• 8. 3. Teaching & Classroom Practice The Teacher In theory, the teaching-learning process involves an interaction between the teacher and the student whereby the teacher imparts to, or facilitates the student in the acquisition of knowledge and skills in a way that develops the student’s individual potential, aptitude and character. Teachers shoulder an enormous responsibility in the overall development of society’s young citizens. Research in Ladakh has shown that the teacher-learning process does not impart this breadth of experience or develop the student as an individual. In short, it mainly promotes teacher- and textbook-centred learning that encourages rote-learning and memorisation. In the absence of formal or informal teacher training, or exposure to any discussion regarding the purposes of education, the use of textbooks etc, teachers carry into the classroom their own school experiences and re-enforce this system. Though in-service training over the winter vacation has taken place in more recent years, many of the older teachers are entrenched in the old traditions of teaching and therefore find change difficult. Younger teachers, or those who are ’new’ to the profession, have been exposed throughout their careers to a larger questioning of and discourse on education. Many of these teachers are more open to change and new ideas. However, in the absence of proper inputs, guidance and support they are in danger of falling into the same ‘mould of teaching’ - text book-centred and rote-learning. With regards to ‘Life & Livelihood Skills’ in the Jammu & Kashmir Board of School Education (J&KBOSE) textbooks, a summary of their analysis can be read in Working Paper 14. Ideally, the textbook is meant to provide pointers in the area of knowledge dissemination – and not treated as definitive in knowledge and ‘a bible’ of what to teach. Similarly, the teacher who, ideally, should guide in aiding the active construction of knowledge, is in practice merely transmitting what is in the textbooks to the students while promoting the practice of rote-learning and uncritical, ‘acceptance & absorption’ of textual content. Their main concern is to complete the set syllabus in restricted timeframes in order to meet examination requirements. The following issues, pertaining to teachers, have been identified as inhibiting the positive development of the formal education system: • a shortage of subject-specialist Ladakhi teachers; • a large number of teachers, posted from outside Ladakh (Jammu etc), consider their job a ‘punishment posting’, which de-motivates the teacher; • every 2-3 years teachers are posted from district to district: this appears to happen on an ad hoc basis. Teachers can be posted close to home and then in an unknown community for several years. This again can have a de-motivating effect on the teacher and leads to prolonged periods of casual leave when the teacher returns home to spend time with their family; 8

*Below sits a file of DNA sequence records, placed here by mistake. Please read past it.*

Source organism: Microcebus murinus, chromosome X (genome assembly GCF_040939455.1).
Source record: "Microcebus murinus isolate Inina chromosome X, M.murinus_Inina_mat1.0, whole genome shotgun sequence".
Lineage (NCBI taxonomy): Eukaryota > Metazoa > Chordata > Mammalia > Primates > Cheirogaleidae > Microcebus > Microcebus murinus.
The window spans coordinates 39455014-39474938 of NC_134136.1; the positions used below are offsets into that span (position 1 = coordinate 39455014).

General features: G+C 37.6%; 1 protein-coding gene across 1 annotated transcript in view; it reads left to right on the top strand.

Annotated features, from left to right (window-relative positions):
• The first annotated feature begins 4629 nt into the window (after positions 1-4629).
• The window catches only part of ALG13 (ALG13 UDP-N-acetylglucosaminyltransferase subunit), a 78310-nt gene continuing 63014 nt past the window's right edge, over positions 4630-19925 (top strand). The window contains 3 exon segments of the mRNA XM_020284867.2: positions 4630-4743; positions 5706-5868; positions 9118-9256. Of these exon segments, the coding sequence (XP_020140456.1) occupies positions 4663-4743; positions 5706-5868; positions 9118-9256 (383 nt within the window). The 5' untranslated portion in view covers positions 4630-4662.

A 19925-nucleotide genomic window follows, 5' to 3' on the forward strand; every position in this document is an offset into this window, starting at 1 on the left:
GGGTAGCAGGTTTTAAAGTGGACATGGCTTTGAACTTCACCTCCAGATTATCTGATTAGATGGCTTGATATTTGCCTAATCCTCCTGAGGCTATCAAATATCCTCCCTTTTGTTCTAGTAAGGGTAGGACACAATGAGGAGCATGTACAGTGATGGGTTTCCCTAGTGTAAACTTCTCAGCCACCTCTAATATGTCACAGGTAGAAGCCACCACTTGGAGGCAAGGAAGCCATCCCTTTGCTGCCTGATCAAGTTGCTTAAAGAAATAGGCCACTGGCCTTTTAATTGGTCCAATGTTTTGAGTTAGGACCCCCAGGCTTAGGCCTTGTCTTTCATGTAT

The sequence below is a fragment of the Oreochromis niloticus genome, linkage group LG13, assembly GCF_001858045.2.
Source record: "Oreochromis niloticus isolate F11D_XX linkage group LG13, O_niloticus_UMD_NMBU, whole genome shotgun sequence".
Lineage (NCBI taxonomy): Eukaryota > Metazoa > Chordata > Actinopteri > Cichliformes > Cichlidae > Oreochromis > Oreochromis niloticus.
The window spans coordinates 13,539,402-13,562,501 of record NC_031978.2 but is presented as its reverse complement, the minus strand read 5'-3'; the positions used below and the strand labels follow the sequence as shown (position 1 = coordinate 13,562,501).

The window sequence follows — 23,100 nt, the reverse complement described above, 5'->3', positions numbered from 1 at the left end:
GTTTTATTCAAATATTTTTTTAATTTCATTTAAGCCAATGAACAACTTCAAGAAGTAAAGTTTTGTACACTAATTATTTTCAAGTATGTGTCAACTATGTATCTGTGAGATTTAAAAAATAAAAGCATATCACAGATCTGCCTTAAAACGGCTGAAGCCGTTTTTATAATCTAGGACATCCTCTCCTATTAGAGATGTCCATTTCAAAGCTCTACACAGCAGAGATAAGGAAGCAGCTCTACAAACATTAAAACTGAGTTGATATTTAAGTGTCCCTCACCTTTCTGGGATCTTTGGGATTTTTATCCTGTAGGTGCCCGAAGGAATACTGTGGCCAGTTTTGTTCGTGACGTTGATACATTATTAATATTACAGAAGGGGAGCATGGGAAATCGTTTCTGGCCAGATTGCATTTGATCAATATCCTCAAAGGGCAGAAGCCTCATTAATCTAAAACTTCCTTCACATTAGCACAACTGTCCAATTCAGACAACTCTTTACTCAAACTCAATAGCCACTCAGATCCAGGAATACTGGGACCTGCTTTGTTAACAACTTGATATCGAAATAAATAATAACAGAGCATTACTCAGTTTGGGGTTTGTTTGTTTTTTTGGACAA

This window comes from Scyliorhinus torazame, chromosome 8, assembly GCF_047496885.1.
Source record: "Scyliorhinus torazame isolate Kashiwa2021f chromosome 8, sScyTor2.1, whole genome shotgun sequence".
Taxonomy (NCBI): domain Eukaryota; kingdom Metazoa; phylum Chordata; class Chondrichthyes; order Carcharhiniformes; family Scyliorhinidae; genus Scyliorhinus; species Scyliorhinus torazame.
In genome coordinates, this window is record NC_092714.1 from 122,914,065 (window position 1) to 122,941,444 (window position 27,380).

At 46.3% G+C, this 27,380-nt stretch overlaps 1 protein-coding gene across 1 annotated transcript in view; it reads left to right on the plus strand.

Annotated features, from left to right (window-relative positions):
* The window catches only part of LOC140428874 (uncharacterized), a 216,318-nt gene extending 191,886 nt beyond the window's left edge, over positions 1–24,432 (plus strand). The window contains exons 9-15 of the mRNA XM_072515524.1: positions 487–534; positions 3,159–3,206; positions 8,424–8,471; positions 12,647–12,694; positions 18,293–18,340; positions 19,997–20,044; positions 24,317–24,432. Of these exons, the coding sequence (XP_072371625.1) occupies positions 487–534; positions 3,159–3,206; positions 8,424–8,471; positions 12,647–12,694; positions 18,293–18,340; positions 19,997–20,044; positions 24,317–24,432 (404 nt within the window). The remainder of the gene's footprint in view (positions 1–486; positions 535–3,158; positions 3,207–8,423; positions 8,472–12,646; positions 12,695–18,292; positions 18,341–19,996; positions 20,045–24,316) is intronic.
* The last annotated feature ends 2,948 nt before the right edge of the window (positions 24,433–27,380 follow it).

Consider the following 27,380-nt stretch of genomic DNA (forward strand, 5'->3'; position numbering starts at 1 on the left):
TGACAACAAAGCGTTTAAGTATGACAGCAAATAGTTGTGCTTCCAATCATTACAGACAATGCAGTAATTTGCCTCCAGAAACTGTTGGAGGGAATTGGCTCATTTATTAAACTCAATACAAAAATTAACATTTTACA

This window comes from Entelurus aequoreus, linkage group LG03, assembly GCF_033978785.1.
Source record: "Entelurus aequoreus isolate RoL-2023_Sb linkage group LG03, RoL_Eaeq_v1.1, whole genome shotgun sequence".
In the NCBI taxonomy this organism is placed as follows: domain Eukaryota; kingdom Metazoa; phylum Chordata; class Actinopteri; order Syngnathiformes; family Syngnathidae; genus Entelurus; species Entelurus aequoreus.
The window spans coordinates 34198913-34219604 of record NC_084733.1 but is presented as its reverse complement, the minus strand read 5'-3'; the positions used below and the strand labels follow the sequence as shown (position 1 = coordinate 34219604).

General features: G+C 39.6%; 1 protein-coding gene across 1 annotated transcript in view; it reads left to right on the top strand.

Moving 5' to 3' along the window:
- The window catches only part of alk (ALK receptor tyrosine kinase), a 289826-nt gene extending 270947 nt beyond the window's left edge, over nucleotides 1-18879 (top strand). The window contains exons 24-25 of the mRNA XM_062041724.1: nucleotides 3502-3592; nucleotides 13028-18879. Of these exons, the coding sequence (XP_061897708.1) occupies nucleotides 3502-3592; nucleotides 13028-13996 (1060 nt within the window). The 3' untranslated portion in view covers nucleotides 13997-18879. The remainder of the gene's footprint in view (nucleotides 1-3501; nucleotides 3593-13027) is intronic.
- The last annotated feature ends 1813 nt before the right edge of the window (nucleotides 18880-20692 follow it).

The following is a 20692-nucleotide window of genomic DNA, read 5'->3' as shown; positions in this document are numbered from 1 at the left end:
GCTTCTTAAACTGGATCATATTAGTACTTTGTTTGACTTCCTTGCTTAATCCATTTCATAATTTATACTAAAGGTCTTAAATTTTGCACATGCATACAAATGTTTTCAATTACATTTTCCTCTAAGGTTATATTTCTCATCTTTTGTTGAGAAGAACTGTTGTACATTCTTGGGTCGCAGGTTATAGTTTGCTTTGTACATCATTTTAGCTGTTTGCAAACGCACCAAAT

• 9. • low qualifications required to qualify as a teacher hinders competent performance; • insufficient, irrelevant or absence of teacher training. The Classroom Through a series of classroom observations and teacher interviews, focusing on Social Studies Classes VI-VIII, Enterprising Ladakh has attempted to assess how “enterprising” teachers are during curriculum transaction. Research was conducted in a sample set of government schools in Leh district. The research was based on observing the following: • the physical classroom/school environment; • how the teacher used the textbook in the classroom; • the use of alternative teaching aids and methodologies e.g. project work, field trips, etc.; • teacher-student interaction; • group and one-to-one teaching; • homework etc.. The teachers were then interviewed to gain a deeper understanding of what had been observed and to seek their perceptions regarding: • their motivation as teachers e.g. why they became teachers and their role in a students’ life; • their perceptions of the ‘learning experience’; • how they use the textbooks/teaching aids and why; • their attitude to participatory/ activity-based teaching-learning e.g. field trips, project work, etc.; • their perceptions of ‘life skills’ and alternative livelihoods in Ladakh in the context of the Social Science curriculum; • the extent to which (if at all) the system at present equips children for the world of work. The above research confirmed that: • the physical environment is not conducive to activity-based learning, as classrooms are often too small and poorly resourced/ equipped; • curriculum, transaction is teacher- and textbook-centred encouraging rote learning and memorisation. In most classrooms ‘whole group’ teaching dominates the lesson; • activity-based learning is not practiced, although some text books include a things-to-do-section, teachers generally do not find the time or have the resources to complete this section; • the scope of languages required, plus varying levels of competence among teachers in speaking these languages, restricts teaching efficiency in the classroom; • teachers can become de-motivated when transferred to a different post every 2-3 years as a new posting often takes them away from family and friends. This posting also creates inconsistency in the schools, and makes it especially difficult for the Head or Principal to build an efficient ‘team’; 9